Several tools are good initial responses to try (a conversational first aid kit as it were), because they are low risk approaches with a high potential to improve the challenging behaviour. These include: a) asking good sincere open-ended questions (and listening sincerely to the response); b) not reacting negatively oneself; and c) taking a break even for a few minutes to calm down and plan your response (do this analysis). Even these low risk tools however, are dependent on how they are communicated. If someone is upset and you brush them off saying “I can’t talk now.” don’t be surprised when they get more upset. Contrast that with saying, in a sincere tone:

“All right, I can see this issue has got you very upset. I do want to see if we can work through this together, and I would really appreciate it if you could give me just five minutes to lay this stuff down, and gather my thoughts because I want to devote proper attention to this with you. I just need to clear my head of this other stuff first if you don’t mind.”

Again, there are no magic bullets, so we must ask:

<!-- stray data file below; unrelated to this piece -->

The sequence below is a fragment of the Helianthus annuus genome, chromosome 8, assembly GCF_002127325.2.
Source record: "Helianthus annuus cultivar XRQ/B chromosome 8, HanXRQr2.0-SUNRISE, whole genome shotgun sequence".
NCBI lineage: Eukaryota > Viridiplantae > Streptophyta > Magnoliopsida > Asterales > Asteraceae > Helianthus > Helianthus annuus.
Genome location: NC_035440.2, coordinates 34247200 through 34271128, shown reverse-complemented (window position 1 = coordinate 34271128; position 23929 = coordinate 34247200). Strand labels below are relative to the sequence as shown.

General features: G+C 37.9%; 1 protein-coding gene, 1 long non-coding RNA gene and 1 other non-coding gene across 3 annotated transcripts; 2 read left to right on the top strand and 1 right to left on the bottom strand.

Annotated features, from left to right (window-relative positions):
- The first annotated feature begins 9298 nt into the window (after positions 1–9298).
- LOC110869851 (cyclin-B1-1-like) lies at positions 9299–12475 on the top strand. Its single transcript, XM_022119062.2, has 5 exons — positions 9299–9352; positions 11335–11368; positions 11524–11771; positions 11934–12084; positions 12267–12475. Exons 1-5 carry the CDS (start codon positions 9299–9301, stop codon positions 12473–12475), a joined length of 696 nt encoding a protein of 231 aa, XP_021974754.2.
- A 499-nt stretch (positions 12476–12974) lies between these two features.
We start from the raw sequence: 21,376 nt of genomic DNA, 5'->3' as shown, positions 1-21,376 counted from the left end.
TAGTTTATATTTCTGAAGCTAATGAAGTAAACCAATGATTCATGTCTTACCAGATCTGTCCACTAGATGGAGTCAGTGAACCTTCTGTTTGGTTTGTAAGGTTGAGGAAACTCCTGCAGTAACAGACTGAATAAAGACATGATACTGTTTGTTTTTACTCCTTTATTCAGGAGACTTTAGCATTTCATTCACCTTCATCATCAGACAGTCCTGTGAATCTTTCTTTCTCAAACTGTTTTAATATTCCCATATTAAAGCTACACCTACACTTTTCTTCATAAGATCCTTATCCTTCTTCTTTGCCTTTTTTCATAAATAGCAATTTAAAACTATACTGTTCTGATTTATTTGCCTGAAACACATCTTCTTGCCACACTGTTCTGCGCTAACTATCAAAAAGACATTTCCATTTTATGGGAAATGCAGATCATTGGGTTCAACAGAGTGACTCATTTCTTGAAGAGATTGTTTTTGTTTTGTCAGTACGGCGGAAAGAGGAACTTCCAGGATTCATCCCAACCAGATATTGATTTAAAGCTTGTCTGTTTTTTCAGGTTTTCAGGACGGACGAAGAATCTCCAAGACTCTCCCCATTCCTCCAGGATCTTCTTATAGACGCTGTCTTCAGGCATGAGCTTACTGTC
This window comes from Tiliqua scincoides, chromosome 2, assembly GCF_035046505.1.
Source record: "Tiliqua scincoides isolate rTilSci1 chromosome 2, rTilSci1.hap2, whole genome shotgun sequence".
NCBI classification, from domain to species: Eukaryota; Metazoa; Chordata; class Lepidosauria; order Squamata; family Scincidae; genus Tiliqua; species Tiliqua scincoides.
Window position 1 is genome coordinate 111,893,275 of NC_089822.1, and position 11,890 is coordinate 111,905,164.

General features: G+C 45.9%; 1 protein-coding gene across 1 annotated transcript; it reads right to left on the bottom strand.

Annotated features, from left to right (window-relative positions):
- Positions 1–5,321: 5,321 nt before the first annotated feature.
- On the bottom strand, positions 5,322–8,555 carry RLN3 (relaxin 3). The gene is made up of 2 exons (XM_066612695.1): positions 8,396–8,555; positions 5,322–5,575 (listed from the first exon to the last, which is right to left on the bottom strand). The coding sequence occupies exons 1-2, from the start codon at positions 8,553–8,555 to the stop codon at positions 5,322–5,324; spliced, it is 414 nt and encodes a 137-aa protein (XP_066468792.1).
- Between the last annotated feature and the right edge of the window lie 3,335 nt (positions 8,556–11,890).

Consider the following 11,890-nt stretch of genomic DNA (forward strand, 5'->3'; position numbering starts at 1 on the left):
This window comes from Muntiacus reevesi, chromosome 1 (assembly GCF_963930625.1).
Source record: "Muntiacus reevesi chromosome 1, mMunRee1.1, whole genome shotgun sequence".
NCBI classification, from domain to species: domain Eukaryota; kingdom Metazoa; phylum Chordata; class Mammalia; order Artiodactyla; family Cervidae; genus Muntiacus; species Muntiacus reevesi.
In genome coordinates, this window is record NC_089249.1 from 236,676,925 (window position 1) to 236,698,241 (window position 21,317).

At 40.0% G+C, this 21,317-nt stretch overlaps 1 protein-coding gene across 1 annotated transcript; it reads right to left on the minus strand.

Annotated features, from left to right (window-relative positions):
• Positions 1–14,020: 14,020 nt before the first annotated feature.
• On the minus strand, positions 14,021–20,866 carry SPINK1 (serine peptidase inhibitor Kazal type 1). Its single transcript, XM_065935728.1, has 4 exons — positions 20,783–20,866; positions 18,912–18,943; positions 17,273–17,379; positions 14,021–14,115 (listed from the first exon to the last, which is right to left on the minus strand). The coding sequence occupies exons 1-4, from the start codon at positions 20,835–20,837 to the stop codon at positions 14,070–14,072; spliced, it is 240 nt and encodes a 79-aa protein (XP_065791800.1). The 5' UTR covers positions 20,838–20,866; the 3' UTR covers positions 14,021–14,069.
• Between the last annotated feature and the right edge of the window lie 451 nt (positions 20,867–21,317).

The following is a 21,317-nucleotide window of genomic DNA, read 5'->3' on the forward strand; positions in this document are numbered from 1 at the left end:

1. What is the difficulty?

2. Why is it happening?

3. How might I respond effectively, if that is the root cause? And finally;

4. Try the response that is most likely to help the conversation, and least likely to do further harm.

Remembering these simple steps will help make any conversation more productive and less stressful for all involved. Every conversation is different, and what works for one person may not work for another. What works at work may not work at home. If we can avoid leaping to negative assumptions about the other person and their behaviour, our ability to choose responses that might actually work is greatly improved. And if your first attempt to improve a conversation fails, don’t give up, learn from the response to what you tried, and try something else.

[author] [author_image timthumb=’on’] https://hrinsider.s3.amazonaws.com/wp-content/uploads/2013/02/30155931/PaulGodin.jpg [/author_image] [author_info]About the Author:
Paul Godin is a Toronto-based mediator, lawyer, negotiator, facilitator, trainer, banking ombudsman, and ADR systems designer at the Stitt Feld Handy Group/ADR Chambers. He has lectured in Negotiation and Alternative Dispute Resolution (ADR) at the University of Toronto, University of Oregon, and University of Windsor Law Schools and teaches contracting principles to project and contract managers. [/author_info] [/author]